I'm a Provost's Postdoctoral Fellow at Johns Hopkins University. I carry out research in philosophy and philosophy-inspired cognitive science in Chaz Firestone's Lab in the Department of Psychological and Brain Sciences. Before coming to Hopkins, I did a Ph.D. in Philosophy at Columbia University. Before that, I got a B.A. and an M.A. in Mexico City, where I was born and raised.
I study the subjective character of the mind with an interdisciplinary approach. I use tools from philosophy, psychology and neuroscience to further our understanding of conscious experiences: what they are, what they are about, and how we know them.
When not doing philosophy or science, I enjoy spending time with my wife and daughter, and also walking around with my camera.
The goal of my research program is to understand the subjective character of the mind and to improve how we study it scientifically. To this end, I have three complementary lines of research in which I integrate different topics—consciousness, perception, and introspection—using different methodological approaches—philosophy, psychology, and neuroscience.
(1) I study the fundamental nature and neural basis of conscious experiences. I study foundational philosophical questions about the metaphysics and functions of consciousness and how it interacts with other mental phenomena. In tandem, my research develops tools for a successful science of subjectivity that can discover the neural underpinnings of subjective confidence and conscious awareness.
(2) I study the contents of what we experience. To do this, I use vision science as a tool to make progress in questions that have proved resistant to philosophical analysis. My work on the philosophy of perception and vision science focuses on the subjective features that imbue our perceptual states—let these be themselves perceptual (e.g. perspective and attention), cognitive (e.g. Bayesian updating), or social (e.g. stereotypes).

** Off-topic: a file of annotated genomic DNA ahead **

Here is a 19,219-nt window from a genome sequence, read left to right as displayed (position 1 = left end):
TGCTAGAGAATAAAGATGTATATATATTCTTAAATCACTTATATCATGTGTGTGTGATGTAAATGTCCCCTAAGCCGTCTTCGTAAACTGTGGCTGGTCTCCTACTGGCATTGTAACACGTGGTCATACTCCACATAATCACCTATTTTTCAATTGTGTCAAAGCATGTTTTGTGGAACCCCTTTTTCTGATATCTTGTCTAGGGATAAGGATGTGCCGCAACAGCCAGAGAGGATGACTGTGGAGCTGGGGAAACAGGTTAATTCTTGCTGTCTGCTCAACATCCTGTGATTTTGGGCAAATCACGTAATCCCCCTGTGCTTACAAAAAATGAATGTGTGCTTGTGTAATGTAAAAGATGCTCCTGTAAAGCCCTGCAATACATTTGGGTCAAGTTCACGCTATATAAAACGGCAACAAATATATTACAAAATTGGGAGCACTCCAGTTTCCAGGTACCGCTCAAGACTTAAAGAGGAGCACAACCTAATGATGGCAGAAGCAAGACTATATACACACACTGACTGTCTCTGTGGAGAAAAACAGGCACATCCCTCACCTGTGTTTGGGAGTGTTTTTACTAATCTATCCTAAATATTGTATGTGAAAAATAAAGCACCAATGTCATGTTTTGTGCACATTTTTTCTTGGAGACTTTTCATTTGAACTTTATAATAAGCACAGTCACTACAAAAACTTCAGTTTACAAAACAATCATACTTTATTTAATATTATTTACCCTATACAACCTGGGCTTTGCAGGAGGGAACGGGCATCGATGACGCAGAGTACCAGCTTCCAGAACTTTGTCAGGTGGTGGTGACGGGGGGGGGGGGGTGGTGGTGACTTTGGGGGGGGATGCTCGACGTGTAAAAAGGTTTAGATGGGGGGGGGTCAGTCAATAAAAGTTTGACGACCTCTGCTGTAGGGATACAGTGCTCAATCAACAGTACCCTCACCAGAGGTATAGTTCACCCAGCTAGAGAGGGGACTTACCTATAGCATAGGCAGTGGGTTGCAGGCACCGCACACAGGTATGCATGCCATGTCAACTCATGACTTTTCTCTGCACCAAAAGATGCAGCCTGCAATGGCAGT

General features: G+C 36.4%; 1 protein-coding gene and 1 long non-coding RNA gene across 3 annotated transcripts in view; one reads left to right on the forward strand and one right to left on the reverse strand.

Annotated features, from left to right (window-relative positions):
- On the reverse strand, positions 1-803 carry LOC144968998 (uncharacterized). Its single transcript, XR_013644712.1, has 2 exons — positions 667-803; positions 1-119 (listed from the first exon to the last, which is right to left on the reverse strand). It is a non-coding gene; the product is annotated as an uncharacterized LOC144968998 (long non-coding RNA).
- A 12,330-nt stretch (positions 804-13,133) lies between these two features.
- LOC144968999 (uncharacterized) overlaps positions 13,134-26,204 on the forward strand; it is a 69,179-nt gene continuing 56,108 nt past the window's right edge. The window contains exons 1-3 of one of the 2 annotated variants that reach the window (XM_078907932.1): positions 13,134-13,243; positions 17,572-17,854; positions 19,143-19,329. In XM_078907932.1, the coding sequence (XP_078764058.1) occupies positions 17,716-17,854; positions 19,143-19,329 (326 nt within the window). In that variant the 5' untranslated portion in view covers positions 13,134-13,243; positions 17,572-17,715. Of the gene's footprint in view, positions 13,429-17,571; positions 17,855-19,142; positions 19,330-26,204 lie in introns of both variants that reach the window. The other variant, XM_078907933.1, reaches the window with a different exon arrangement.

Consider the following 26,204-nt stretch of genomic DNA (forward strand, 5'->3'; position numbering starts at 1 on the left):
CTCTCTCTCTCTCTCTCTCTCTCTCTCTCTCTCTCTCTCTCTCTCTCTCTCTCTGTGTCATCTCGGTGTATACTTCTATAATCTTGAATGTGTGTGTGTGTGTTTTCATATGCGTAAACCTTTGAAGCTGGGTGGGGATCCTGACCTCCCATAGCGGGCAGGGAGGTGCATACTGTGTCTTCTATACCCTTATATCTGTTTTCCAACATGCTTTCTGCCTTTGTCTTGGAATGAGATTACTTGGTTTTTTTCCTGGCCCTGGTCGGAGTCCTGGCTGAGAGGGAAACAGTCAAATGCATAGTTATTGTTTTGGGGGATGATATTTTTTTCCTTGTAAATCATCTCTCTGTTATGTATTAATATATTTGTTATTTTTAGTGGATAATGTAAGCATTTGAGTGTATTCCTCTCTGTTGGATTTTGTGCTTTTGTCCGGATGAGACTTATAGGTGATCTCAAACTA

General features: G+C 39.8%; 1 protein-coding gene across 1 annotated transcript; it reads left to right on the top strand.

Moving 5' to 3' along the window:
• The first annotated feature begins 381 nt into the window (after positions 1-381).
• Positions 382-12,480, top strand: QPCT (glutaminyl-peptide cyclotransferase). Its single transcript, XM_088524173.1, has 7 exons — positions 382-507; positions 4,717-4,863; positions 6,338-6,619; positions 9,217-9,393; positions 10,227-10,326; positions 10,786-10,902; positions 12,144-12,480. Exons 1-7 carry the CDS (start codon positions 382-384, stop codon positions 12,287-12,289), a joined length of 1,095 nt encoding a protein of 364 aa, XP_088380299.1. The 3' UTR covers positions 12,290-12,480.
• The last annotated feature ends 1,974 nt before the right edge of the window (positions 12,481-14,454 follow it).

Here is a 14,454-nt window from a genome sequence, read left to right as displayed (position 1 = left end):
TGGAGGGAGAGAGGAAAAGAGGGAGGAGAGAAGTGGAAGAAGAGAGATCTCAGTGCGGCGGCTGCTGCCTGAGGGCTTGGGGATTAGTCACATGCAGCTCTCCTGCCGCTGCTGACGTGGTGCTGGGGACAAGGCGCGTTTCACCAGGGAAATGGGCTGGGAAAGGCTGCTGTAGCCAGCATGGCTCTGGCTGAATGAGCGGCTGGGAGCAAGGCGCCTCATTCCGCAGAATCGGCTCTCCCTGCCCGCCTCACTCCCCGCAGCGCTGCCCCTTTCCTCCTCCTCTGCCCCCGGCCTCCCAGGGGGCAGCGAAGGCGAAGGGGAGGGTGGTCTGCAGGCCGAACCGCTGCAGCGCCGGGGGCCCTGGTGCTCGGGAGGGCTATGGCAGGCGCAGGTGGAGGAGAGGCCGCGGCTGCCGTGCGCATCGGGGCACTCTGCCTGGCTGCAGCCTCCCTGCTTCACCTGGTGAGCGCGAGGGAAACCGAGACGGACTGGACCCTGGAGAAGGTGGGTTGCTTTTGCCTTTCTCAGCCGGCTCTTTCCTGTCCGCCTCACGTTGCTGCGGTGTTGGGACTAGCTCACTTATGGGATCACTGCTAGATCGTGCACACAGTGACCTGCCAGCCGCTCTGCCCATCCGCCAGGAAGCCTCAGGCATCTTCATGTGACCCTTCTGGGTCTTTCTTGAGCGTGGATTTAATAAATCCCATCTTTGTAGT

(3) I study the mechanisms that govern what we take ourselves to be experiencing. Thus, I study the epistemic, psychological, computational and neural features of introspective mechanisms. For example, I focus on calibrating introspection's reliability and how to model the decision-making and neural processes that support metacognition.
Asking fundamental questions about the subjective character of the mind invites me, and in fact forces me, to branch out into other areas within science (e.g., memory, decision-making, emotions, pain, developmental and social psychology) and within philosophy (e.g., general philosophy of science, epistemology, and moral and social philosophy, broadly construed: from the neural basis of voluntary action and ethical challenges posed by novel neuroimaging technologies to how social stereotypes affect how we perceive—and potentially treat—others).
- Maniscalco, B., Graham Castaneda, O., Odegaard, B., Morales, J., Rajananda, S. & Peters, M. (2020) The Metaperceptual Function: Exploring Dissociations Between Confidence and Task Performance with Type 2 Psychometric Curves. PsyArXiv. doi:10.31234/osf.io/5qrjn
- Morales, J., Odegaard, B. & Maniscalco, B. (2019) The Neural Substrates of Conscious Perception without Performance Confound. PsyArXiv. doi:10.31234/osf.io/8zhy3
- Forthcoming as a book chapter in Anthology in Neuroscience and Philosophy (Eds. Felipe De Brigard & Walter Sinnott-Armstrong), MIT Press.